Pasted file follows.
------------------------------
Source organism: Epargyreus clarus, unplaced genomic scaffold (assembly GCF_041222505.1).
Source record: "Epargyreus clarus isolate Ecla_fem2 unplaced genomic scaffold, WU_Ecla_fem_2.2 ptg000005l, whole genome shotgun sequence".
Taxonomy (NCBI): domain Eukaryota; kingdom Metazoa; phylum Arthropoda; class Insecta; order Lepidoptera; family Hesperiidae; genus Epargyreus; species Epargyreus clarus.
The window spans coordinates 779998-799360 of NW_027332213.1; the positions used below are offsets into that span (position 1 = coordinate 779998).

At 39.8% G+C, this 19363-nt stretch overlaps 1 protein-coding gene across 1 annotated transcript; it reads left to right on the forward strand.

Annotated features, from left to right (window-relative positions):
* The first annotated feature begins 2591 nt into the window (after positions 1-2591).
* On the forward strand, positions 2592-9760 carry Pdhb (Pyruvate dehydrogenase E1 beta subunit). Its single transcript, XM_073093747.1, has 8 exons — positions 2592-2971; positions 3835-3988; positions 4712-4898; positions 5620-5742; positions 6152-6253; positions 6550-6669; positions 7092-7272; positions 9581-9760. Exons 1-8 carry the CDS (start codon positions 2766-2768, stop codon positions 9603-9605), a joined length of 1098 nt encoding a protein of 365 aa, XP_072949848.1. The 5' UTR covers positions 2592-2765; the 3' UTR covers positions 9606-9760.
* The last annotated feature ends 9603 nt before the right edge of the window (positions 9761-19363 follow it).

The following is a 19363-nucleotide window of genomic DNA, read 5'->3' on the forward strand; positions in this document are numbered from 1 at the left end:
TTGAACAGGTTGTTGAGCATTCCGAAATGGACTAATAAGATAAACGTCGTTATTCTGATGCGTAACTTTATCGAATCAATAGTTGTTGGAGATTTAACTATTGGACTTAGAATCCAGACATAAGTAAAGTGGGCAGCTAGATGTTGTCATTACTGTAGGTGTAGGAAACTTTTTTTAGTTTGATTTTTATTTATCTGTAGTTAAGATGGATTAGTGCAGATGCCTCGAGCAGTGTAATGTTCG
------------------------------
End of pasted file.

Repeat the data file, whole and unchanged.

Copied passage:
Source organism: Epargyreus clarus, unplaced genomic scaffold (assembly GCF_041222505.1).
Source record: "Epargyreus clarus isolate Ecla_fem2 unplaced genomic scaffold, WU_Ecla_fem_2.2 ptg000005l, whole genome shotgun sequence".
Taxonomy (NCBI): domain Eukaryota; kingdom Metazoa; phylum Arthropoda; class Insecta; order Lepidoptera; family Hesperiidae; genus Epargyreus; species Epargyreus clarus.
The window spans coordinates 779998-799360 of NW_027332213.1; the positions used below are offsets into that span (position 1 = coordinate 779998).

At 39.8% G+C, this 19363-nt stretch overlaps 1 protein-coding gene across 1 annotated transcript; it reads left to right on the forward strand.

Annotated features, from left to right (window-relative positions):
* The first annotated feature begins 2591 nt into the window (after positions 1-2591).
* On the forward strand, positions 2592-9760 carry Pdhb (Pyruvate dehydrogenase E1 beta subunit). Its single transcript, XM_073093747.1, has 8 exons — positions 2592-2971; positions 3835-3988; positions 4712-4898; positions 5620-5742; positions 6152-6253; positions 6550-6669; positions 7092-7272; positions 9581-9760. Exons 1-8 carry the CDS (start codon positions 2766-2768, stop codon positions 9603-9605), a joined length of 1098 nt encoding a protein of 365 aa, XP_072949848.1. The 5' UTR covers positions 2592-2765; the 3' UTR covers positions 9606-9760.
* The last annotated feature ends 9603 nt before the right edge of the window (positions 9761-19363 follow it).

The following is a 19363-nucleotide window of genomic DNA, read 5'->3' on the forward strand; positions in this document are numbered from 1 at the left end:
TTGAACAGGTTGTTGAGCATTCCGAAATGGACTAATAAGATAAACGTCGTTATTCTGATGCGTAACTTTATCGAATCAATAGTTGTTGGAGATTTAACTATTGGACTTAGAATCCAGACATAAGTAAAGTGGGCAGCTAGATGTTGTCATTACTGTAGGTGTAGGAAACTTTTTTTAGTTTGATTTTTATTTATCTGTAGTTAAGATGGATTAGTGCAGATGCCTCGAGCAGTGTAATGTTCG